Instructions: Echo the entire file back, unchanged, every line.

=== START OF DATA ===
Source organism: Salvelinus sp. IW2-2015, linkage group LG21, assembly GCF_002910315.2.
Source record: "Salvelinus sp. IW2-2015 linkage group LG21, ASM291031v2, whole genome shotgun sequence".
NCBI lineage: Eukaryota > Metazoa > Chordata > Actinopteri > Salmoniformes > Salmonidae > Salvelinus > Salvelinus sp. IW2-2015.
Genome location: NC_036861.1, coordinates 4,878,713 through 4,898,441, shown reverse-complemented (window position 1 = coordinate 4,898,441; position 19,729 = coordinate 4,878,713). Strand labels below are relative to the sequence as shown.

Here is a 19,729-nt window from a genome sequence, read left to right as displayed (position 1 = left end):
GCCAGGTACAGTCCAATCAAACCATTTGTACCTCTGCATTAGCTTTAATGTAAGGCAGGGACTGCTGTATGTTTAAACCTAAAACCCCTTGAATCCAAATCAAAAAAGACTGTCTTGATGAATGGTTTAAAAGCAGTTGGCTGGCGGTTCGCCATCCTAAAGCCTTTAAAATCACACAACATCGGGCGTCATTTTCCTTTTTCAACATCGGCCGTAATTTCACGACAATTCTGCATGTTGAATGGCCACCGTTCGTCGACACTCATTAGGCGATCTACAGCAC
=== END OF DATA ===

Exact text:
Source organism: Salvelinus sp. IW2-2015, linkage group LG21, assembly GCF_002910315.2.
Source record: "Salvelinus sp. IW2-2015 linkage group LG21, ASM291031v2, whole genome shotgun sequence".
NCBI lineage: Eukaryota > Metazoa > Chordata > Actinopteri > Salmoniformes > Salmonidae > Salvelinus > Salvelinus sp. IW2-2015.
Genome location: NC_036861.1, coordinates 4,878,713 through 4,898,441, shown reverse-complemented (window position 1 = coordinate 4,898,441; position 19,729 = coordinate 4,878,713). Strand labels below are relative to the sequence as shown.

Here is a 19,729-nt window from a genome sequence, read left to right as displayed (position 1 = left end):
GCCAGGTACAGTCCAATCAAACCATTTGTACCTCTGCATTAGCTTTAATGTAAGGCAGGGACTGCTGTATGTTTAAACCTAAAACCCCTTGAATCCAAATCAAAAAAGACTGTCTTGATGAATGGTTTAAAAGCAGTTGGCTGGCGGTTCGCCATCCTAAAGCCTTTAAAATCACACAACATCGGGCGTCATTTTCCTTTTTCAACATCGGCCGTAATTTCACGACAATTCTGCATGTTGAATGGCCACCGTTCGTCGACACTCATTAGGCGATCTACAGCAC